“Even though the base scenario is for life insurers to stick with Japanese bonds for asset-liability management reasons, low yields would post a big challenge for them,” said Naoaki Hotani, a financial analyst at Mizuho Securities Co., another primary dealer. “They ideally would like 1.7 percent for the 20-year yield, or at least 1.65 percent.”
Insurance companies have been the biggest investors in JGBs with a maturity of at least 15 years, based on JSDA purchase data in the nine years through March 2013.
Japan’s 43 life insurers owned 149.5 trillion yen of JGBs as of Aug. 31, up 4.3 percent from a year earlier and accounting for 44 percent of their portfolios, the latest data from the Life Insurance Association of Japan show. Foreign securities made up 16 percent, the second-biggest allocation.
Life insurers typically own long-term bonds to match the duration of their liabilities, according to the association’s website. Some of the companies’ holdings are exempted from mark-to-market accounting to fund their policy reserves.
Market leader Nippon Life plans to increase investments in Japanese bonds by as much as 600 billion yen in the second half, Hiroshi Ozeki, the general manager at the company’s investment department, said on Oct. 22.
Mitsui Life Insurance Co., the fifth-largest player domestically, plans to focus on super-long securities when boosting domestic debt allocations, executive officer Sei Sugimoto said on Oct. 18. Dai-ichi Life Insurance Co., the No. 2, said yesterday it will weigh yield levels when increasing Japanese bond holdings.
Overseas rivals are following suit. About half of cash flow this year from Aflac Inc. (AFL)’s Japan unit will be invested in yen-denominated securities this year, Chief Executive Officer Dan Amos said in a conference call with investors yesterday. Next year, that figure could climb to 80 percent to 90 percent of cash generated in the Asian nation, according to the Georgia-based supplemental health insurer.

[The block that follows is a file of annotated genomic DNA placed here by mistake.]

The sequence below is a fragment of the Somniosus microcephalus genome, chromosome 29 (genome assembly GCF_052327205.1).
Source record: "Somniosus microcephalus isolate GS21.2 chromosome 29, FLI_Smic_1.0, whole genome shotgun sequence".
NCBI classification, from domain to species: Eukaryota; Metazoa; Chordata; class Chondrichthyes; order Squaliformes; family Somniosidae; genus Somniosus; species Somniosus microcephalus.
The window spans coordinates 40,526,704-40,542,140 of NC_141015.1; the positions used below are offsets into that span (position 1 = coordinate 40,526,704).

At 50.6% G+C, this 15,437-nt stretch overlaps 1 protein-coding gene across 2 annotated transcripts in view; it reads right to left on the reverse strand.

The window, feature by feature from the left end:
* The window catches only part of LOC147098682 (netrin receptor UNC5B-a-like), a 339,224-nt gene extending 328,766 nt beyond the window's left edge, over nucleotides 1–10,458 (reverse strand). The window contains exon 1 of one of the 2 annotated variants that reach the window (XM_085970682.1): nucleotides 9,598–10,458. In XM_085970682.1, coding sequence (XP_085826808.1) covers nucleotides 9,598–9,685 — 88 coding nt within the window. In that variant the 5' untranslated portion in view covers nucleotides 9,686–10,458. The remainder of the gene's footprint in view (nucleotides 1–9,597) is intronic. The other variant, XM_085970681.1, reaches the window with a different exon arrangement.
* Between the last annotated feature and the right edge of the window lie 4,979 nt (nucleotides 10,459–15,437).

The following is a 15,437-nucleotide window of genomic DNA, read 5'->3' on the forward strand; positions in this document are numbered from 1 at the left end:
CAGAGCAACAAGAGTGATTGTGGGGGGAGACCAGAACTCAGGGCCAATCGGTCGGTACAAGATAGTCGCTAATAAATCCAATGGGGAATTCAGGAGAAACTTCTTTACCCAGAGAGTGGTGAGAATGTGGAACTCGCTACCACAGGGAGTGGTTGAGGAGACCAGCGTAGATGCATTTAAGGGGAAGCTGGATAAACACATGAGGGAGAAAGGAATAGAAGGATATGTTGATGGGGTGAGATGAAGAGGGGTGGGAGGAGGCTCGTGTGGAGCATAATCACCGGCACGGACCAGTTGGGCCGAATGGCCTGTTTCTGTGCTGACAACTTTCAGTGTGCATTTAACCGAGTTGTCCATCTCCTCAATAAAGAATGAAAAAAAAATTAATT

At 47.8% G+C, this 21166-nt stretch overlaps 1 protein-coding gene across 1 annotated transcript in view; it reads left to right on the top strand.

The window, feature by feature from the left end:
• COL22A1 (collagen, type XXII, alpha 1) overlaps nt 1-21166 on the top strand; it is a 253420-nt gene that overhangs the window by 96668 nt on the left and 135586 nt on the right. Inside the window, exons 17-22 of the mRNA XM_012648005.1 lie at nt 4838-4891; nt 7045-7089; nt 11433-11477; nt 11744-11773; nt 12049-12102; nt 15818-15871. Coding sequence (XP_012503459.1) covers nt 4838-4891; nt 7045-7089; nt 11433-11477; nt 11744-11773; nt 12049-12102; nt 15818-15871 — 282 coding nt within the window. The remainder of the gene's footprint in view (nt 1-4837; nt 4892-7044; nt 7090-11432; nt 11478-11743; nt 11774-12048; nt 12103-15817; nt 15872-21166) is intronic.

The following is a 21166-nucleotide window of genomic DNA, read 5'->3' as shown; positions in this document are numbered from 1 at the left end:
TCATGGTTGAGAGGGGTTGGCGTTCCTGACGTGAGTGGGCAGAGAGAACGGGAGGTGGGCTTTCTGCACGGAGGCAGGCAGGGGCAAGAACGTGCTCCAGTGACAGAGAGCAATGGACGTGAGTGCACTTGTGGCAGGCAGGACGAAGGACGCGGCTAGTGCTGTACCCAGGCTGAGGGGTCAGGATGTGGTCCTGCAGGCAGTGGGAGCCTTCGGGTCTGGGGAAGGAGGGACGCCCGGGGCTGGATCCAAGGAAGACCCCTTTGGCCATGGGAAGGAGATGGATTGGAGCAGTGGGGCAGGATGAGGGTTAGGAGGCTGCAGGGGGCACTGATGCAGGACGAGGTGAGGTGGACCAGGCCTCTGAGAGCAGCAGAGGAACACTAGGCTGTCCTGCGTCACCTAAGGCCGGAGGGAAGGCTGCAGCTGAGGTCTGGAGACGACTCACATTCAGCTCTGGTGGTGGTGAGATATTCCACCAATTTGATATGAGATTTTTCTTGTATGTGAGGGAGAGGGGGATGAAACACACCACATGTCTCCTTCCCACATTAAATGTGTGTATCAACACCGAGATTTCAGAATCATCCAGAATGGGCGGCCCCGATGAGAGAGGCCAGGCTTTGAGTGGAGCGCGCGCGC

Kuroda reiterated on Oct. 11 that the BOJ’s monetary easing will support the economy through portfolio rebalancing, in which the central bank’s purchases push financial companies out of the JGB market and into higher-yielding assets.
There has been little evidence so far that shift is happening. Life insurers sold a net 64.4 billion yen of foreign bonds and notes in the six months through Sept. 30, according to figures from the Ministry of Finance.
Meiji Yasuda, which has about 33 trillion yen in assets, allocates 30 percent of its portfolio to riskier investments, such as foreign debt and stocks, while the rest is parked in safe assets, Managing Executive Officer Toshihiko Yamashita said on Oct. 24.
“We won’t change this ratio to pursue extra earnings,” he told reporters in a briefing in Tokyo. “We do adjust allocation of new funds, but we don’t call it portfolio rebalancing.”
Insurers have to match the duration of their assets with liabilities and that’s a bottleneck for the rebalancing Kuroda is hoping for, according to Hidenori Suezawa, a financial-market and fiscal analyst at SMBC Nikko Securities Inc., another primary dealer.
“Life insurers would like for Kuroda’s easing to succeed and for yields to rise as soon as possible,” Suezawa said. At these low yields “they can’t keep buying JGBs.”